FILE - In this Nov. 30, 2017 file photo, American soldiers wait on the tarmac in Logar province, Afghanistan. Top officials in the White House were aware in early 2019 of classified intelligence indicating Russia was secretly offering bounties to the Taliban for the deaths of Americans, a full year earlier than has been previously reported. (AP Photo/Rahmat Gul, File)

Associated Press

In January 2020, Trump ordered a drone strike that killed a top Iranian general and pushed the US and Iran to the brink of war. The Trump administration said the strike was due to imminent threats on US forces in the Middle East, but hasn't provided specific evidence to back-up this assertion. Along these lines, many in Washington have been up in arms that Trump was reportedly briefed on intelligence pointing to a Russian plot to harm US troops, but did nothing in response. And congressional Democrats have been pushing for a full briefing on the matter the US intelligence community.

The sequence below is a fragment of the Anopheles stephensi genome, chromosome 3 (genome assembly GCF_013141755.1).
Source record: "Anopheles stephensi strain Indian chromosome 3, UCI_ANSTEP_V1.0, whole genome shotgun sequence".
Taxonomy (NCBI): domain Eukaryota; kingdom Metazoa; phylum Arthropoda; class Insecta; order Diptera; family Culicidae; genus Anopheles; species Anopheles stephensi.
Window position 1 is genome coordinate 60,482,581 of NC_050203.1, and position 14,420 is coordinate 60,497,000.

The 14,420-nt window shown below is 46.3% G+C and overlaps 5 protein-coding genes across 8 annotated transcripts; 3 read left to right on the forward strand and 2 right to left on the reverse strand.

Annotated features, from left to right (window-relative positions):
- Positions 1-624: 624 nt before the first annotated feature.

"I find it inexplicable in light of these very public allegations that the president hasn't come before the country and assured the American people that he will get to the bottom of whether Russia is putting bounties on American troops and that he will do everything in his power to make sure that we protect American troops," Democratic Rep. Adam Schiff, chairman of the House Intelligence Committee, said on Tuesday. 

"I do not understand for a moment why the president is not saying this to the American people right now and is relying on 'I don't know,' 'I haven't heard,' 'I haven't been briefed.' That is just not excusable," Schiff added.